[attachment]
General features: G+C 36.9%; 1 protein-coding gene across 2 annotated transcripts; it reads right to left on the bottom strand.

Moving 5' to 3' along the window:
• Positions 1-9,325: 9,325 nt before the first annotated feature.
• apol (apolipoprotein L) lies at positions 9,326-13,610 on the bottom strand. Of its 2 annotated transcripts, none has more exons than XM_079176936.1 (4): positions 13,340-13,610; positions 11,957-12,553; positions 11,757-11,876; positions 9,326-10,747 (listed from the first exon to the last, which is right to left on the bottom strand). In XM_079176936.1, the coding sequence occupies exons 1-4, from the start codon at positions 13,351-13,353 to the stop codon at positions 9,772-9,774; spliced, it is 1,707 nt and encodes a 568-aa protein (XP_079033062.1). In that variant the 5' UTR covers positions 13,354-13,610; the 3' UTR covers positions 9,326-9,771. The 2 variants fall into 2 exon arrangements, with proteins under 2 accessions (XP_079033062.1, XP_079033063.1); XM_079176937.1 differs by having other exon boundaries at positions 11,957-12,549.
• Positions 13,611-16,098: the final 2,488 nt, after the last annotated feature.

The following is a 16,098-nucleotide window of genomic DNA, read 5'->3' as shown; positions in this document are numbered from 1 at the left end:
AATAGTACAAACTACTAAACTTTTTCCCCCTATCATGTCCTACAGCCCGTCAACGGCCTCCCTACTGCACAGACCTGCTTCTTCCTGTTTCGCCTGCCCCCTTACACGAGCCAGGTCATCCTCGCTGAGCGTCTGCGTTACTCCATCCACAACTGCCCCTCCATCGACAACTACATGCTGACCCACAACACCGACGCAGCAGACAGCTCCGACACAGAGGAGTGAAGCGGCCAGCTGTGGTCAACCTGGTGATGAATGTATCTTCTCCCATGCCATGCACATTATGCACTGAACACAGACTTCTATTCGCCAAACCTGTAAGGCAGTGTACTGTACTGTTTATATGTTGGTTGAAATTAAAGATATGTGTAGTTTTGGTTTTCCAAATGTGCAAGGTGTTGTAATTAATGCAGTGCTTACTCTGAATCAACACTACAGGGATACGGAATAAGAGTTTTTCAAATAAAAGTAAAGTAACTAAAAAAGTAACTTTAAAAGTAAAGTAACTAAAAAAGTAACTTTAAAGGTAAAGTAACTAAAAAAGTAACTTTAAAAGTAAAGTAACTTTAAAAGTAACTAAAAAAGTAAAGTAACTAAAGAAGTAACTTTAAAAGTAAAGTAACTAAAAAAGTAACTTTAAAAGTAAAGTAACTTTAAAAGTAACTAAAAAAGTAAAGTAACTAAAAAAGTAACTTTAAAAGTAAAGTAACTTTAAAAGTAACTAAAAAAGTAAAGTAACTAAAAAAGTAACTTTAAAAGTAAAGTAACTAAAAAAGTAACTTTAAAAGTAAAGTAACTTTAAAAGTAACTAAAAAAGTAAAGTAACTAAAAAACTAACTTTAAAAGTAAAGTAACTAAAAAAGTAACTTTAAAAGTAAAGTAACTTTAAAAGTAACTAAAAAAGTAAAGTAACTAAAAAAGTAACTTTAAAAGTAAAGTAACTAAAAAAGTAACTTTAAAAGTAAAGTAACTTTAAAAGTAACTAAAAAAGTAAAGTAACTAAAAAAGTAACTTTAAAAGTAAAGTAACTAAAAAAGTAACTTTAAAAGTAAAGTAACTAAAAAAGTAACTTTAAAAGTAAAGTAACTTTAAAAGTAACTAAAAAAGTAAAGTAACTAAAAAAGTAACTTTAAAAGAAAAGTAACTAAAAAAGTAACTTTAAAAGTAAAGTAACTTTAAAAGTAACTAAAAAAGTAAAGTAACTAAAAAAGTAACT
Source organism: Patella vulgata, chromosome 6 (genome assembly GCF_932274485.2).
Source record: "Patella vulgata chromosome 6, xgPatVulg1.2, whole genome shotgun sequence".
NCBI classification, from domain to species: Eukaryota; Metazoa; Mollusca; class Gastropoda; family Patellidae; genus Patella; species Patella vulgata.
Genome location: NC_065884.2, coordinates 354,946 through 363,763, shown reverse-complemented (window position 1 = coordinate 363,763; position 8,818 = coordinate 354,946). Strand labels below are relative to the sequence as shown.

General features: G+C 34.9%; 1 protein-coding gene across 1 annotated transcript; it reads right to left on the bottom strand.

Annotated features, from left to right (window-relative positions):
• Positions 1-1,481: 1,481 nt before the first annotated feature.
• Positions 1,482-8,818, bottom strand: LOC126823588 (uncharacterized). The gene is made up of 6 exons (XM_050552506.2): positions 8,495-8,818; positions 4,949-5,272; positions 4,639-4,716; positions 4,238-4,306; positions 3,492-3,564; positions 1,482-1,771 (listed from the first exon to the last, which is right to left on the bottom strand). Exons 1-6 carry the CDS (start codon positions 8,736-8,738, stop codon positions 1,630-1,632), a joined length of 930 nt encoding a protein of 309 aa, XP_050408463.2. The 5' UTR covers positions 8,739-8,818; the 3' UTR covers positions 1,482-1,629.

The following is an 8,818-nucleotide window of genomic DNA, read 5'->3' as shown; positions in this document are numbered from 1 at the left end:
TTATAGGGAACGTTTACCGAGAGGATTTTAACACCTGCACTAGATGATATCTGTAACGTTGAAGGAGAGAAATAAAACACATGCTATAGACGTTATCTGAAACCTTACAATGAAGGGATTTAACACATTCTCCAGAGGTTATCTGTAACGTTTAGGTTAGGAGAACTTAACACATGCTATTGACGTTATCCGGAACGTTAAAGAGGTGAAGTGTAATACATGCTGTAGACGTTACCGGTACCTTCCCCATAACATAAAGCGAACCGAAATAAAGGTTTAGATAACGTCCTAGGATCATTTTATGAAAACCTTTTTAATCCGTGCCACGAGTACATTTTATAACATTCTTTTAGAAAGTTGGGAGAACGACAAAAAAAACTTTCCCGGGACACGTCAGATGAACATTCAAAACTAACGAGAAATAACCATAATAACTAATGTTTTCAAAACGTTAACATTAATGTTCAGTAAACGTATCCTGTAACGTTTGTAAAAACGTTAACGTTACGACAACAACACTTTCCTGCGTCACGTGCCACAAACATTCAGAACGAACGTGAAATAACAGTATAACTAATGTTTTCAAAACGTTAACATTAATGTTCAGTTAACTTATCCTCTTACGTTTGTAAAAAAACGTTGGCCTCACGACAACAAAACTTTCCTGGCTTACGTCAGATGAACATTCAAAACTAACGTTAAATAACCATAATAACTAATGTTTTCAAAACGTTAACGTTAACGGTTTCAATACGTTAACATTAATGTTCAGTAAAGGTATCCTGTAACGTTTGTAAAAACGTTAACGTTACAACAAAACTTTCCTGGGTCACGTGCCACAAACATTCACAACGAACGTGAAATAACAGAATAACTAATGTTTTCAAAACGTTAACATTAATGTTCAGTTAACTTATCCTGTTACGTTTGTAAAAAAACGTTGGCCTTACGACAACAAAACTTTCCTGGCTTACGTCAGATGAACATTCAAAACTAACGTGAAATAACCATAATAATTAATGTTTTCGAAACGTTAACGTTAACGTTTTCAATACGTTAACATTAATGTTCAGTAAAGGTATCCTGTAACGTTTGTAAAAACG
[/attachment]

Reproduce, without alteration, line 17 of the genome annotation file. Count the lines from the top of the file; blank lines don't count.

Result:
TTATAGGGAACGTTTACCGAGAGGATTTTAACACCTGCACTAGATGATATCTGTAACGTTGAAGGAGAGAAATAAAACACATGCTATAGACGTTATCTGAAACCTTACAATGAAGGGATTTAACACATTCTCCAGAGGTTATCTGTAACGTTTAGGTTAGGAGAACTTAACACATGCTATTGACGTTATCCGGAACGTTAAAGAGGTGAAGTGTAATACATGCTGTAGACGTTACCGGTACCTTCCCCATAACATAAAGCGAACCGAAATAAAGGTTTAGATAACGTCCTAGGATCATTTTATGAAAACCTTTTTAATCCGTGCCACGAGTACATTTTATAACATTCTTTTAGAAAGTTGGGAGAACGACAAAAAAAACTTTCCCGGGACACGTCAGATGAACATTCAAAACTAACGAGAAATAACCATAATAACTAATGTTTTCAAAACGTTAACATTAATGTTCAGTAAACGTATCCTGTAACGTTTGTAAAAACGTTAACGTTACGACAACAACACTTTCCTGCGTCACGTGCCACAAACATTCAGAACGAACGTGAAATAACAGTATAACTAATGTTTTCAAAACGTTAACATTAATGTTCAGTTAACTTATCCTCTTACGTTTGTAAAAAAACGTTGGCCTCACGACAACAAAACTTTCCTGGCTTACGTCAGATGAACATTCAAAACTAACGTTAAATAACCATAATAACTAATGTTTTCAAAACGTTAACGTTAACGGTTTCAATACGTTAACATTAATGTTCAGTAAAGGTATCCTGTAACGTTTGTAAAAACGTTAACGTTACAACAAAACTTTCCTGGGTCACGTGCCACAAACATTCACAACGAACGTGAAATAACAGAATAACTAATGTTTTCAAAACGTTAACATTAATGTTCAGTTAACTTATCCTGTTACGTTTGTAAAAAAACGTTGGCCTTACGACAACAAAACTTTCCTGGCTTACGTCAGATGAACATTCAAAACTAACGTGAAATAACCATAATAATTAATGTTTTCGAAACGTTAACGTTAACGTTTTCAATACGTTAACATTAATGTTCAGTAAAGGTATCCTGTAACGTTTGTAAAAACG